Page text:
BYU basketball star Elijah Bryant looks to inspire with YouTube vlog

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The “EB and J” YouTube channel has over 1,000 subscribers already. (Youtube)

It was an eventful offseason for BYU basketball star Elijah Bryant.  

He rehabilitated his body back to full strength after an injury-ridden season, got married and started a YouTube video blog that now has thousands of views.

Elijah, a native of Atlanta, Georgia, is in his third year at BYU after transferring from Elon following his freshman year.  

He met his wife Jenelle, who’s from Draper, Utah, at a party she threw at her house, and the couple was married on Aug. 19.

Elijah started the vlog on his own after last season, but the couple now shares the channel. They explained the story behind it, along with their plans for the future, in an interview on Oct. 20.

“I noticed a lot of kids on Instagram are (direct messaging) me asking what they can do to get better,” Elijah said. “There’s a lot of kids out there that don’t have something to look forward to, look up to and good examples and stuff like that. I think with the vlog, me and my wife, [Jenelle] thought it’d be really inspirational to help kids out, and kind of let people see our lives.”

The channel is entitled “EB & J” and already sports over 1,000 followers, despite being up for only six months.

“We’re both horrible at keeping a journal,” Jenelle added, “so we were like ‘why don’t we videotape it and let everyone watch it?’”

The videos give an inside look into the couple’s relationship, showing milestones such as their engagement, wedding and honeymoon.

Elijah plans to add drills and how-to videos for young basketball players trying to hone their skills.

Ari Davis
Elijah Bryant drives towards the net during the game against Gonzaga last season. (Ari Davis)

The junior guard explained that he always had aspirations of playing Division I basketball, despite being only 5-foot-7 in ninth grade and facing an uphill climb to stardom.

He recalled going to University of Georgia games and training camps as a kid, seeing the bright lights and opportunity, and wanting that for himself.

The example of players and coaches there, including his neighbor, coach Dennis Felton, helped him find and work towards his goal.

This is something that he hopes to accomplish for other kids now that he is in a similar position.  

“Whatever grade you’re in, just keep working every day, you never know if you’re going to have a growth spurt,” Elijah said. “Continue to work, continue to hone in on your craft and everything will work out for you.”

These are the kinds of inspirational messages that Elijah and his wife want to send out to young people looking up to their examples, even though they realize their lives are far from perfect.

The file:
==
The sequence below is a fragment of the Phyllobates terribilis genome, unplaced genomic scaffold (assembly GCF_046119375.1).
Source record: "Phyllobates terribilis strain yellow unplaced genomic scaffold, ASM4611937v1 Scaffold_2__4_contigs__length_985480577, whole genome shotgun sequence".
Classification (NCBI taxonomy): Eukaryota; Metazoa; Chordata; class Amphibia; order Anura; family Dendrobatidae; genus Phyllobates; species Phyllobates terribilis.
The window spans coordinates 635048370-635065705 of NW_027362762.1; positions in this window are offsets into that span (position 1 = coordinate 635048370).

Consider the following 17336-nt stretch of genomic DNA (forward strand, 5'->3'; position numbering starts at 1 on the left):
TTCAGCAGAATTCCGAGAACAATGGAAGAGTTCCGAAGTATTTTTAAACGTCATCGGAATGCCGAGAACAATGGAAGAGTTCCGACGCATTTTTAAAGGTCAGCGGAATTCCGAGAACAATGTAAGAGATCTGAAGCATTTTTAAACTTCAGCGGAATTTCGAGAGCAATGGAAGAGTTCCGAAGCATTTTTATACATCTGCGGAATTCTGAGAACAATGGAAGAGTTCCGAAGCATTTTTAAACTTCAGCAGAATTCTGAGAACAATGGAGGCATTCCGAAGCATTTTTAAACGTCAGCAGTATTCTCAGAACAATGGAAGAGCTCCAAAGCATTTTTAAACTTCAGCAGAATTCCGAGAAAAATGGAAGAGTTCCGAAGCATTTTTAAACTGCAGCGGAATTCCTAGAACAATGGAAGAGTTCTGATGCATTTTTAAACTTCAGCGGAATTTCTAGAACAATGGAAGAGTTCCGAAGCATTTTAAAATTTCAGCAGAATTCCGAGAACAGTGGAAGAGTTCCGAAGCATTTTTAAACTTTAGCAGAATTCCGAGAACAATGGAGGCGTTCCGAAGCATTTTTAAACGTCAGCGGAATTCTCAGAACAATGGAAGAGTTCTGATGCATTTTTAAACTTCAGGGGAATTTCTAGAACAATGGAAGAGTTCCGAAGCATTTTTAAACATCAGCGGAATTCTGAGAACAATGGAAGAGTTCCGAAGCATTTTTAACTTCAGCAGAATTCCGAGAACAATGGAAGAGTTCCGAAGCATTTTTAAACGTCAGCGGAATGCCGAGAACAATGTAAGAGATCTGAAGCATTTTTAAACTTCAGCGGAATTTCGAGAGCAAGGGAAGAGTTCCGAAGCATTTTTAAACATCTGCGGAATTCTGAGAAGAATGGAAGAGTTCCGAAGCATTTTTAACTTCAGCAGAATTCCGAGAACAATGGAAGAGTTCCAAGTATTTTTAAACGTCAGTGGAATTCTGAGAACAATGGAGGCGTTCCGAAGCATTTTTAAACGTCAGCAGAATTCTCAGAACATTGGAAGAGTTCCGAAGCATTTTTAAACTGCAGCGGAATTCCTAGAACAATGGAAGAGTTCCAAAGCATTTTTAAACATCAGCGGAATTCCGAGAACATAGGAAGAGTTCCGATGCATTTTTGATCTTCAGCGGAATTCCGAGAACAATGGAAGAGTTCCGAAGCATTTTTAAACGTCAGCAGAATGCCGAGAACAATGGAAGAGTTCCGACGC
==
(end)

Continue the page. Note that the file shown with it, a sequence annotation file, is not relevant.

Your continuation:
“It’s not like ‘Look at us. Our life is perfect,’ because no one’s life is perfect,” Elijah said. “We’re not trying to portray a perfect life, but we’re trying to portray a great example for younger kids.”

EB and J
Elijah and wife Jenelle in one of their YouTube vlogs. (EB&J)

The development and growth of the vlog have not come without some challenges along the way.

“I feel like taking a camera out in public is the biggest roadblock,” Jenelle said. “Talking in front of a camera to yourself with strangers watching you, and thinking you’re so weird, is probably the hardest thing ever.”

Elijah agreed that it was a challenge at first, but said if you focus on the camera and communicating the message you want your viewers to receive, the fear and difficulty go away.

The couple found early on that to have success and grow your brand on YouTube, you have to collaborate and involve other people and channels.

“At first it was kind of slow. It was like ‘I want to get more views, I want to get more this’,” Elijah said. “Now we’re getting like a thousand views per video and we really don’t want to stop there.”

They have found success among the BYU fanbase, with several people commenting positively on their videos.

Hannah Gasinski
Elijah at the BYU homecoming game on Sep. 10. (Hannah Gasinski)

“Love seeing all the behind-the-scenes and the boys from the team,” said YouTube user John Yrungaray in the comments section of one of the videos.

“I’m a huge BYU basketball fan, so of course I love the content of all the guys and learning more of their off-court personalities,” said another user named Deion Webb in his comment. 

The couple doesn’t plan on monetizing the channel as of now, at least while Elijah is an NCAA athlete with strict rules on compensation and payment.

“We’re not really in it for the money,” Elijah said. “It’s more like the storage device where we can say, ‘look kids, go to that and you’ll watch what we did there. Look this is when we first got married, and this is when we did our first pumpkin carving.’”

This storage device for memories is especially important for Elijah’s time playing at BYU, as their children will most likely never get the chance to see their dad put on the blue and white jersey.

“I think this platform that I’m on, I can use it for good,” Elijah said. “But I also have to realize that I have a lot of people looking up to me so I also have to make sure and watch every action that I do.”

Elijah is currently studying sociology at BYU and plans on applying for the master’s program in public administration. Jenelle is a student at Utah Valley University majoring in social media and advertising.

The couple looks to continue growing the channel to inspire and help more kids looking for role models. With the basketball season starting next month, the spotlight on Elijah, and his life both on and off the court will be bigger than ever.

Full interview below:

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